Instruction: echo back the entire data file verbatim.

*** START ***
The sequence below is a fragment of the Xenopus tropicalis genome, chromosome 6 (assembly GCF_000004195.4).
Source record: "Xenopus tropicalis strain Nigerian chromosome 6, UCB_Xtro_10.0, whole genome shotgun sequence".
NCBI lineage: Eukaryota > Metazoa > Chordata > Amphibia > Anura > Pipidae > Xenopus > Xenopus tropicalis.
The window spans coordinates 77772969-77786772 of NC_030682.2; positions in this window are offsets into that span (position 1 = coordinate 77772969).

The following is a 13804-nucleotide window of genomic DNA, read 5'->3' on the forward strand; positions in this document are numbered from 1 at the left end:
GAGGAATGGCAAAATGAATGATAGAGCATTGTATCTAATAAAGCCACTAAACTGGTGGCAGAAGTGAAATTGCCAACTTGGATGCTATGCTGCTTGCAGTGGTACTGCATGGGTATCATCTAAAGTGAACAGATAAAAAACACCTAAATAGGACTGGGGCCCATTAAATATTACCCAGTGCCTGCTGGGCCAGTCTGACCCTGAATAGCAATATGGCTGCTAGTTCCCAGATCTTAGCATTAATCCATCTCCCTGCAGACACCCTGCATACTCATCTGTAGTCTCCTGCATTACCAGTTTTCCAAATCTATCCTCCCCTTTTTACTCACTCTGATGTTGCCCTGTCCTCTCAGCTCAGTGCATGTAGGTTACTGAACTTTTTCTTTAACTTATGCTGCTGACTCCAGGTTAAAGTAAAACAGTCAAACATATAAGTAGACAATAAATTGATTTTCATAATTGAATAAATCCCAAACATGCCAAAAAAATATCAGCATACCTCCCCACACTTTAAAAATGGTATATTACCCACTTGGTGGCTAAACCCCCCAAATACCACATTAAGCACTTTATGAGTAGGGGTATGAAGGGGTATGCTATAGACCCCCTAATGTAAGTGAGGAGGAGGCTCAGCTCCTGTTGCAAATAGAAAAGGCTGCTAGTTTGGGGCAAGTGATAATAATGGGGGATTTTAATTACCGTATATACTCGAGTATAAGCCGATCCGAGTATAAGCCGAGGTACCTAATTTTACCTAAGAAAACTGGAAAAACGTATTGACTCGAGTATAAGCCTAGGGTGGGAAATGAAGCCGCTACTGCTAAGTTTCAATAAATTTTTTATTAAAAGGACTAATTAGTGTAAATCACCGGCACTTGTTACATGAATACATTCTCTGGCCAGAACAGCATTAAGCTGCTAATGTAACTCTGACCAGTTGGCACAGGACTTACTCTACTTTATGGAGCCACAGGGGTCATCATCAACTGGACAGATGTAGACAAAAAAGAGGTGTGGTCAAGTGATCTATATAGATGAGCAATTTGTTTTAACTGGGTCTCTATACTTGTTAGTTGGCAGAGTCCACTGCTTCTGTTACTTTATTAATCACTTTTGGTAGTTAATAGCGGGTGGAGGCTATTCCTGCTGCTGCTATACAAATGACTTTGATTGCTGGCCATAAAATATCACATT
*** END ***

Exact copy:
The sequence below is a fragment of the Xenopus tropicalis genome, chromosome 6 (assembly GCF_000004195.4).
Source record: "Xenopus tropicalis strain Nigerian chromosome 6, UCB_Xtro_10.0, whole genome shotgun sequence".
NCBI lineage: Eukaryota > Metazoa > Chordata > Amphibia > Anura > Pipidae > Xenopus > Xenopus tropicalis.
The window spans coordinates 77772969-77786772 of NC_030682.2; positions in this window are offsets into that span (position 1 = coordinate 77772969).

The following is a 13804-nucleotide window of genomic DNA, read 5'->3' on the forward strand; positions in this document are numbered from 1 at the left end:
GAGGAATGGCAAAATGAATGATAGAGCATTGTATCTAATAAAGCCACTAAACTGGTGGCAGAAGTGAAATTGCCAACTTGGATGCTATGCTGCTTGCAGTGGTACTGCATGGGTATCATCTAAAGTGAACAGATAAAAAACACCTAAATAGGACTGGGGCCCATTAAATATTACCCAGTGCCTGCTGGGCCAGTCTGACCCTGAATAGCAATATGGCTGCTAGTTCCCAGATCTTAGCATTAATCCATCTCCCTGCAGACACCCTGCATACTCATCTGTAGTCTCCTGCATTACCAGTTTTCCAAATCTATCCTCCCCTTTTTACTCACTCTGATGTTGCCCTGTCCTCTCAGCTCAGTGCATGTAGGTTACTGAACTTTTTCTTTAACTTATGCTGCTGACTCCAGGTTAAAGTAAAACAGTCAAACATATAAGTAGACAATAAATTGATTTTCATAATTGAATAAATCCCAAACATGCCAAAAAAATATCAGCATACCTCCCCACACTTTAAAAATGGTATATTACCCACTTGGTGGCTAAACCCCCCAAATACCACATTAAGCACTTTATGAGTAGGGGTATGAAGGGGTATGCTATAGACCCCCTAATGTAAGTGAGGAGGAGGCTCAGCTCCTGTTGCAAATAGAAAAGGCTGCTAGTTTGGGGCAAGTGATAATAATGGGGGATTTTAATTACCGTATATACTCGAGTATAAGCCGATCCGAGTATAAGCCGAGGTACCTAATTTTACCTAAGAAAACTGGAAAAACGTATTGACTCGAGTATAAGCCTAGGGTGGGAAATGAAGCCGCTACTGCTAAGTTTCAATAAATTTTTTATTAAAAGGACTAATTAGTGTAAATCACCGGCACTTGTTACATGAATACATTCTCTGGCCAGAACAGCATTAAGCTGCTAATGTAACTCTGACCAGTTGGCACAGGACTTACTCTACTTTATGGAGCCACAGGGGTCATCATCAACTGGACAGATGTAGACAAAAAAGAGGTGTGGTCAAGTGATCTATATAGATGAGCAATTTGTTTTAACTGGGTCTCTATACTTGTTAGTTGGCAGAGTCCACTGCTTCTGTTACTTTATTAATCACTTTTGGTAGTTAATAGCGGGTGGAGGCTATTCCTGCTGCTGCTATACAAATGACTTTGATTGCTGGCCATAAAATATCACATT